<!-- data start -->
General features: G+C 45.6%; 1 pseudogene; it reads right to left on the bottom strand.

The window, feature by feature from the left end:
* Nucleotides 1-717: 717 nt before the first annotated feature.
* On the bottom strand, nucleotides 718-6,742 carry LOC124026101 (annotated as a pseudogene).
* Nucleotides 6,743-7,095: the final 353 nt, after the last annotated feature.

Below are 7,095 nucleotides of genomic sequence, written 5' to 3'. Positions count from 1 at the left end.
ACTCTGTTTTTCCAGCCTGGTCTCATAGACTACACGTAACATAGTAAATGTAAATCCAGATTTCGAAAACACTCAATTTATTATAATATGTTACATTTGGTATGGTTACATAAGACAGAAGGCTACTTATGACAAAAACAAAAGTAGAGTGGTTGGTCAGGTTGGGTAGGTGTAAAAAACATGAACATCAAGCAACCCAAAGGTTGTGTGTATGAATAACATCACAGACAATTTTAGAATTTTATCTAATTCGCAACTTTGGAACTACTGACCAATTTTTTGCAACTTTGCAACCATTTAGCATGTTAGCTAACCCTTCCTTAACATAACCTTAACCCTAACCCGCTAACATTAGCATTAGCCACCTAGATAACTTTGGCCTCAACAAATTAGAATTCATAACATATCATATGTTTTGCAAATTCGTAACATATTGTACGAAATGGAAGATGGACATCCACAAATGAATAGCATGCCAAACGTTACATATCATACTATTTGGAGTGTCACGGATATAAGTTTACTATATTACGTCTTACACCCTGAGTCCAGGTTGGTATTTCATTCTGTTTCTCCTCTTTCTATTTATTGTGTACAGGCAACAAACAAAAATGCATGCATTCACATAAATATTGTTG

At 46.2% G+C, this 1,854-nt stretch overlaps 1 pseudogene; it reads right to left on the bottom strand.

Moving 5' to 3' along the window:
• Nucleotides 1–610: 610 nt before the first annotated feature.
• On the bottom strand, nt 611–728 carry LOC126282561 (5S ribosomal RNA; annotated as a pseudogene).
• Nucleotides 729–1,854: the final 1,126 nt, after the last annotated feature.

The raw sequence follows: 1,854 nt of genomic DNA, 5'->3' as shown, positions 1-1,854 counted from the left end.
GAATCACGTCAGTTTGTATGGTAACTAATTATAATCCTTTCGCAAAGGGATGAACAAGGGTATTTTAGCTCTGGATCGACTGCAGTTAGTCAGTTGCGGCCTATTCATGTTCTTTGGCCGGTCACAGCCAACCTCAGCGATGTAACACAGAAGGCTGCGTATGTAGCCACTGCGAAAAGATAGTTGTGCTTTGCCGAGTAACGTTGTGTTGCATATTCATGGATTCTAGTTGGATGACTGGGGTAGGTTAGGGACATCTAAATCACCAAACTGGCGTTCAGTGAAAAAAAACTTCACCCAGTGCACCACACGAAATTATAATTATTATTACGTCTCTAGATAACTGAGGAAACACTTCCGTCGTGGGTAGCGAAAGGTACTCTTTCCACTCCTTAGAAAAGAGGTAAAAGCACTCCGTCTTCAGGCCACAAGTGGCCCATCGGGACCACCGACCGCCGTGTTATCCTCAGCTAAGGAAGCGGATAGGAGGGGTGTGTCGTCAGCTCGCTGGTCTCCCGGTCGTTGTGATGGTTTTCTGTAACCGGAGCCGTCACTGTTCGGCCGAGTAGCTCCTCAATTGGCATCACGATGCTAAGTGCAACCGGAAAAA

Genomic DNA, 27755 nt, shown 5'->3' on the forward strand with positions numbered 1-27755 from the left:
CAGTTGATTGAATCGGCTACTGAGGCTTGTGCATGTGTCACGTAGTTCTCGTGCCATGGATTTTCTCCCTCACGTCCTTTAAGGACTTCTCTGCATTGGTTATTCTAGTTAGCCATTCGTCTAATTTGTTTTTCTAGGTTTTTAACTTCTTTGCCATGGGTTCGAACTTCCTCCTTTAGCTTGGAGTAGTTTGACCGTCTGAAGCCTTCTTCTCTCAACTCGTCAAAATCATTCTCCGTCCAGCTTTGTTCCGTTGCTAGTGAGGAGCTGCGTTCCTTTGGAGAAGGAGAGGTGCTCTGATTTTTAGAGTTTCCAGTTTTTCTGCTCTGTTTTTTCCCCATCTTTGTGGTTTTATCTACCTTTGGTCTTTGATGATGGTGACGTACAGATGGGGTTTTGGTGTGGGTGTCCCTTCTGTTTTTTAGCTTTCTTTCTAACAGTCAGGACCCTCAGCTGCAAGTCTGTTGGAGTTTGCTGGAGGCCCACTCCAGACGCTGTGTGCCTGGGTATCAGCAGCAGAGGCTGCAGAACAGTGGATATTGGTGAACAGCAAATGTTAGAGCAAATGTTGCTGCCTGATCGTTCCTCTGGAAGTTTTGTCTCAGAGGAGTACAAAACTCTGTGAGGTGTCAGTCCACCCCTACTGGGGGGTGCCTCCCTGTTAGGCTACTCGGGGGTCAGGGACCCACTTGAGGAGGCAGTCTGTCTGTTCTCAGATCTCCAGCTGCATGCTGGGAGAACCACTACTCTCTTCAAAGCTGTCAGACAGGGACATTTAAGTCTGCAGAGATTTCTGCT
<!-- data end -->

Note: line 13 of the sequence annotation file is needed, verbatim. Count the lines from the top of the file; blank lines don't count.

The raw sequence follows: 1,854 nt of genomic DNA, 5'->3' as shown, positions 1-1,854 counted from the left end.